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Theory of producing a single-phase rarefaction shock wave in a shock tube. (English) Zbl 1005.76051
Although predicted early in the 20th century, a single-phase vapour rarefaction shock wave has yet to be demonstrated experimentally. Results from a previous shock tube experiment appear to indicate a rarefaction shock wave. These results are here discussed, and their interpretation is challenging.
Then, in preparation for a new experimental study, the authors construct a global model to investigate the initial conditions required to produce a triple-discontinuity wave field in the incident flow of a shock tube, where one discontinuity is a rarefaction shock wave (RSW). The described procedure provides a starting point for shock tube experiments that produce non-classical phenomena due to negative non-linearity in the vapour phase of dense fluids. For a given experiment, the flow field initial conditions are fixed with the choice of three parameters: the specific volume at a fixed state, and two prescribed non-negative parameters. The adjustment of input parameters enables an approximate maximization of RSW shock strength, thus enhancing the probability of detection. For the fluid FC-70, a finite but small region of initial states exists where the entropy jump and upstream Mach number are satisfactory. The van der Waals model is confirmed using a similar model with Martin-Hou equation of state (MH EOS). This model further demonstrates that the high-pressure state is not close to either the critical point or the coexistence curve. Further analysis of the FC-70 wave field, using an Euler flow solver with MH EOS, provides additional confirmation of the global model.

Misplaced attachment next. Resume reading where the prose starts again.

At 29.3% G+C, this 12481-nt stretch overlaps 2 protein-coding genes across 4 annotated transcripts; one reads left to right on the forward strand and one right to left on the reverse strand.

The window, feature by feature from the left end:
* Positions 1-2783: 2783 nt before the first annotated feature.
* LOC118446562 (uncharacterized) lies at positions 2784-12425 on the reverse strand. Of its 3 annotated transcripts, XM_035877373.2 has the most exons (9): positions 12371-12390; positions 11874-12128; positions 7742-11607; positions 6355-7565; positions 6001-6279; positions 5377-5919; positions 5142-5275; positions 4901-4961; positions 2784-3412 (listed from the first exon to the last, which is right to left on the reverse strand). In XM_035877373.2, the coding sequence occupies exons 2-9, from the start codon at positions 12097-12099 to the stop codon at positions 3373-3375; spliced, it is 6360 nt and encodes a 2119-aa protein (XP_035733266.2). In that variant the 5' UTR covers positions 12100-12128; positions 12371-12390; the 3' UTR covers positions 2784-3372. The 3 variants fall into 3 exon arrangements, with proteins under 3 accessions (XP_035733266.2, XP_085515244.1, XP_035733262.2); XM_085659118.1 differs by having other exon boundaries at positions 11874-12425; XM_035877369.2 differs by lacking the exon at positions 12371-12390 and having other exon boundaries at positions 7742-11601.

The analysis predicts a small region of initial states that may be used to unequivocally demonstrate the existence of a single-phase vapour rarefaction shock wave. Simulation results are presented in the form of representative sets of thermodynamic state data (pressure, density, Mach number, and fundamental derivatives of gas dynamics).

76L05 Shock waves and blast waves in fluid mechanics
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